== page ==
The Government Shut Down and You


Clark English, Social Media

For a small portion of January, the Government was officially shut down. A similar situation happened a few years ago but let’s be real, you don’t actually have any idea what’s going on. Long story short the Democrats attempted to force the Republicans to give deportation protection to the DREAMer children. If you don’t know what that means, the Obama administration passed a policy that basically translates to, “illegal immigrants who were brought to America by their parents when they were younger than 16 are ok to stay”.

Trump decided to overturn that policy. Democrats got upset about that and said that they would withhold support from government funding bills. The government gets funded by certain laws that are passed by Congress. Yet Republicans control both chambers of Congress, so how are the Democrats actually stopping it? First, 60 votes are required to end the debate on a bill and start votes, which you only need 51 votes for. It also doesn’t help that three of the Republican senators, including our very own Rand Paul, have been genuinely skeptical of the spending bill making republicans lose their majority even if they could vote on it. Then there’s the whole deal of filibustering even it does somehow pass but then we’re into hypotheticals and that’s a whole other deal.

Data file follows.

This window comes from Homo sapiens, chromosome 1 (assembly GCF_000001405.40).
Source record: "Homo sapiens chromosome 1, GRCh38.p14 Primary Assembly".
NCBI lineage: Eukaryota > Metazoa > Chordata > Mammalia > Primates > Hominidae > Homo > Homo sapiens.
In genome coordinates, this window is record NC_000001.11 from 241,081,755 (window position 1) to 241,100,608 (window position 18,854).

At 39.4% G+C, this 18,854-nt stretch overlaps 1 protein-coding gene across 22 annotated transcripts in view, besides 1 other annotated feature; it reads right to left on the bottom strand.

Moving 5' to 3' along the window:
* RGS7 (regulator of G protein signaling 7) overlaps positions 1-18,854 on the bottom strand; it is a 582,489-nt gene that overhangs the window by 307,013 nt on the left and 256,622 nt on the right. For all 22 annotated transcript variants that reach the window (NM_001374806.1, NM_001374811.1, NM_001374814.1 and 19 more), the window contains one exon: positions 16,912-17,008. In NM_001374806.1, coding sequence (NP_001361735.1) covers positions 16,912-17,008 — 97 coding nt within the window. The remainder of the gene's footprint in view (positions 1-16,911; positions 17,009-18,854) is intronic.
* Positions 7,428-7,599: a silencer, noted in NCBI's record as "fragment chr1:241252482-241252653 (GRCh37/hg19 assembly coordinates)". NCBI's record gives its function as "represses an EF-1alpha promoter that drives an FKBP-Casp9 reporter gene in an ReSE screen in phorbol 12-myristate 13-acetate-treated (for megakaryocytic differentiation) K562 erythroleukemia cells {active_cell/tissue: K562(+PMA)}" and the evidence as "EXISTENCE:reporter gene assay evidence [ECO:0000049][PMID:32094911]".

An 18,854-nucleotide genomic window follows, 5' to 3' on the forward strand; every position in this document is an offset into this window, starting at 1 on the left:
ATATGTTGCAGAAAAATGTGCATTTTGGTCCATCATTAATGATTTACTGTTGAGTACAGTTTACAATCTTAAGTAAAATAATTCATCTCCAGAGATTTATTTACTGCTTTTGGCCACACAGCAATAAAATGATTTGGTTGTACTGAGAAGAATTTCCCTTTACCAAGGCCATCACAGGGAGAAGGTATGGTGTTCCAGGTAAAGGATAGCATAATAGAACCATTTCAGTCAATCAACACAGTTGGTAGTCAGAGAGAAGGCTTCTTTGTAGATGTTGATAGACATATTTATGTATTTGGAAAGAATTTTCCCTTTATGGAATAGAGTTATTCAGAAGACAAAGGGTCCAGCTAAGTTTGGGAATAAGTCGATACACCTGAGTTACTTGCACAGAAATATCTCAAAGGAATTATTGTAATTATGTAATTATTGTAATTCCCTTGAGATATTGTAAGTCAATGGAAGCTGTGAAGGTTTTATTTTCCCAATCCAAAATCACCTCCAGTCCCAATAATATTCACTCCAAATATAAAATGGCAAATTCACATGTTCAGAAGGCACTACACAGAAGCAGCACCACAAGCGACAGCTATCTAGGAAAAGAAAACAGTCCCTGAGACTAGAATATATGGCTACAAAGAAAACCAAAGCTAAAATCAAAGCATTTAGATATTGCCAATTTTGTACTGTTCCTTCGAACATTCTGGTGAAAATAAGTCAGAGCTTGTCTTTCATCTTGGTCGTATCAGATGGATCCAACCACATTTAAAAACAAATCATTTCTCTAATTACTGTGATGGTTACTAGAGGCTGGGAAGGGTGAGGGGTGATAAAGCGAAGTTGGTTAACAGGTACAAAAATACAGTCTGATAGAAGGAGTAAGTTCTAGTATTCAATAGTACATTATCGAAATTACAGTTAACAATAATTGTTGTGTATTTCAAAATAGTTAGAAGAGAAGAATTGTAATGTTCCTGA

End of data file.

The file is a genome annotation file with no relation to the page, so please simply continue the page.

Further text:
So what does a government shutdown actually mean? Well for one, it isn’t as big of a deal as it sounds. Anything on state level or lower is still running just like it always did, such as schools and law enforcement. Only the Federal government shutdown. All federal jobs deemed “non essential” were temporarily laid off. That’s about a little less than a million workers. Now whether you’re upset about a million people being laid off or the fact that the government is using your taxes to fund a million “non essential” jobs is irrelevant, point is those are the people who are actually affected by the shutdown. Politicians are still being paid as their pay is decided separately from the spending bill. Quick little side note here is that military personnel are deemed essential but do not receive pay during the shutdown, as they are handled at the federal level much like other executive branch workers (save for the president who is an executive branch/politician hybrid). The military personnel instead receive their pay all at once after the shutdown ends, they are still on the job regardless. So the next time you hear about a government shutdown and start to worry about the roads not being ploughed or something, realise that most of the government you see is handled at the state and district level.